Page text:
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PGD Technology

Verax’s patented Pan Genera Detection (PGD) technology is based on the insight that recent advances in the field of immunotherapeutic agents can be used to develop tests to detect the broad array of bacteria in blood components. This broad detection is based on the existence of shared, or conserved, antigens that are common to the cell walls of the two broad classes of bacteria – Lipoteichoic Acids on Gram-positive bacteria and Lipopolysaccharides on Gram-negative bacteria. Verax targets these conserved Gram-positive and Gram-negative antigens to test biological samples for a broad range of bacterial contaminants by using pan genera binding agents to directly bind to these targets. This detection approach does not depend upon surrogate measures for bacterial presence or the measurement of byproducts of bacterial growth.

One major advantage of this approach is the large number of conserved antigens found on the cell surface of Gram-positive and Gram-negative bacteria. This provides a large number of detection events for a relatively small number of contaminating bacteria, which translates into the potential for a highly sensitive test system which is both simple and rapid to perform.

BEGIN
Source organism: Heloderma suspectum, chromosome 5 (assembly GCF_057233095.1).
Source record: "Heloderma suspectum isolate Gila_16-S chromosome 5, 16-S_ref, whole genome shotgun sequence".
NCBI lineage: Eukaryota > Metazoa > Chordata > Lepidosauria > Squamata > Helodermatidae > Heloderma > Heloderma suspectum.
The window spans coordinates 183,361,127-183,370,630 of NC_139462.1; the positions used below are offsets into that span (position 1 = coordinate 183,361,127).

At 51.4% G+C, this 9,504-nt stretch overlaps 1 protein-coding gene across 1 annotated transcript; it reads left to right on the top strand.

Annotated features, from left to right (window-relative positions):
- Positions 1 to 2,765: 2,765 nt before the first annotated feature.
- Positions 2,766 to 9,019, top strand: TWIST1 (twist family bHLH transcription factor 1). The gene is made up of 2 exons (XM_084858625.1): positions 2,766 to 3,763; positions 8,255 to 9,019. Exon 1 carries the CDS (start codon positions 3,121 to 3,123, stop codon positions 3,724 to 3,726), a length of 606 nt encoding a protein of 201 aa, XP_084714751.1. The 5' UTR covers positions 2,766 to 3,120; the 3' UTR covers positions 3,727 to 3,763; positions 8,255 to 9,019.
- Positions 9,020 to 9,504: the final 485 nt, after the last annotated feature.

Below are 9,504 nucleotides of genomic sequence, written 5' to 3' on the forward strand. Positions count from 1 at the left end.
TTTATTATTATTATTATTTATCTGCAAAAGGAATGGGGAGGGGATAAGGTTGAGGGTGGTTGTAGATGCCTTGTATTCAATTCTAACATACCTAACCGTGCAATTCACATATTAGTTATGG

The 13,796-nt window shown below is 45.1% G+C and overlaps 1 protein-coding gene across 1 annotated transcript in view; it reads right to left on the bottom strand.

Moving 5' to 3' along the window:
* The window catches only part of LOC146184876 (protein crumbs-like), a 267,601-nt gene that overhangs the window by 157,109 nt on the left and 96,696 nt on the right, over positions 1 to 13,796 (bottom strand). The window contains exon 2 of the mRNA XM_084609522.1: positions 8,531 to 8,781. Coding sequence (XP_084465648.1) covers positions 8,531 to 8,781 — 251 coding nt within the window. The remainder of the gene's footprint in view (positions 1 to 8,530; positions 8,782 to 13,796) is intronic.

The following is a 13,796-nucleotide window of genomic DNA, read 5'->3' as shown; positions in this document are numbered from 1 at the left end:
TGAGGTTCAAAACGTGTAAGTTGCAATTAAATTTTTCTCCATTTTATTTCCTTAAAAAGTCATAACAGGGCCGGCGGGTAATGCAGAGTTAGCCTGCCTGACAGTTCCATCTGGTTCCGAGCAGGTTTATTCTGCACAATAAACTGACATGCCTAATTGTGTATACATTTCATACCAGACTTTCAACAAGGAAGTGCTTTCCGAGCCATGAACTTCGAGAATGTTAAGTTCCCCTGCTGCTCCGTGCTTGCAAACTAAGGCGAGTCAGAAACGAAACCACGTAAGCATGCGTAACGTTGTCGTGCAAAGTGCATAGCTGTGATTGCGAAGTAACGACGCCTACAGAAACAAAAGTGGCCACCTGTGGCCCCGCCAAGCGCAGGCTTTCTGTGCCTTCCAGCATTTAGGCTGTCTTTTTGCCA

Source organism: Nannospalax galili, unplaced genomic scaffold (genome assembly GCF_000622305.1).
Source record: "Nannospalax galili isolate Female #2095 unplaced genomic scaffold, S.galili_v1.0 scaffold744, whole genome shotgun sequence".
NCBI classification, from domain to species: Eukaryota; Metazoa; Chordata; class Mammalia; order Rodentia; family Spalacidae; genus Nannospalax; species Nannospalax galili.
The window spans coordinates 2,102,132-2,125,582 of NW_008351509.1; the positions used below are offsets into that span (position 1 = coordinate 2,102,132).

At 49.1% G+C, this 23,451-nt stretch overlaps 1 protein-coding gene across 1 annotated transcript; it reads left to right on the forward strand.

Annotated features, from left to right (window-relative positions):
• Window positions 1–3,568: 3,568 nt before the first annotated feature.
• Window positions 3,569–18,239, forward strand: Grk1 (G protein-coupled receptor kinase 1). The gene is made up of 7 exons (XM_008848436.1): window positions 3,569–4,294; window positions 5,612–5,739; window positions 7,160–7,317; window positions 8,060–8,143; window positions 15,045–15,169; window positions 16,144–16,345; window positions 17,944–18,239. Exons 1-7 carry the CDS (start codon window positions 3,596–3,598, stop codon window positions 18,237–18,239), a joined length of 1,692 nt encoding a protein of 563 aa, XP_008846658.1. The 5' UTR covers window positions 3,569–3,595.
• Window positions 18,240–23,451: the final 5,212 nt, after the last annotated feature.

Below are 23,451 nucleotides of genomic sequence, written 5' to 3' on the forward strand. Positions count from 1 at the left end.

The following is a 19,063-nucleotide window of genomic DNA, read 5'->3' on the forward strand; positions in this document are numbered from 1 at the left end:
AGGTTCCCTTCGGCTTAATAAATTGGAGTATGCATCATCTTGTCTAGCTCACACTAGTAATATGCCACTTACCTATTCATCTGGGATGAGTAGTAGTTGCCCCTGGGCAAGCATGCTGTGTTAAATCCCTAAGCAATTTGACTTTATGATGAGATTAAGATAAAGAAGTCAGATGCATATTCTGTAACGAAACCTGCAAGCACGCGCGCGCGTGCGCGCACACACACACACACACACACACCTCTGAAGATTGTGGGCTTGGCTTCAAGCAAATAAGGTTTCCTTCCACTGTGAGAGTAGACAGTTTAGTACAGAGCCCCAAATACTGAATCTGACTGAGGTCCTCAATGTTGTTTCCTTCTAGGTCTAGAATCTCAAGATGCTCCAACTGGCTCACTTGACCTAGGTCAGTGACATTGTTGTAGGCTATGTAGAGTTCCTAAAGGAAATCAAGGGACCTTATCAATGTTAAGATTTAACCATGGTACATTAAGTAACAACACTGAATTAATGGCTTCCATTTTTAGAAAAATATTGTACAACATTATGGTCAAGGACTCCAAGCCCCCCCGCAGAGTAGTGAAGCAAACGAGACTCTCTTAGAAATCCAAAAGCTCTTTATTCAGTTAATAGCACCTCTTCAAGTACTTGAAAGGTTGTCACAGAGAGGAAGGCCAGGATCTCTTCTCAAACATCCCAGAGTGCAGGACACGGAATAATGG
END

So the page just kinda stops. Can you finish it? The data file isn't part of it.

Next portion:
Verax’s PGD technology is ideally suited to address the need for rapid and practical tests for bacterial contamination. This is due to its unique ability to detect a wide variety of possible bacterial contaminants quickly, cost effectively and with minimal labor. In addition to its use in blood components and cellular therapies, PGD technology has broad potential application in the areas of patient diagnosis, food testing, non-diagnostic detection, environmental testing, and research purposes.

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  • Basic Medical Microbiology, Fifth Edition, Robert Boyd Ph.D., Bryan Hoerl, Ph.D., 1995.
  • Biochemistry, 3rd Edition, Lehninger, 2000.
  • Diagnostic Microbiology, 11th Edition, Bailey & Scott, 2002.

The PGD testing system

The Company's first product is the Platelet PGD Test – a rapid test for the detection of bacterial contamination in platelets.

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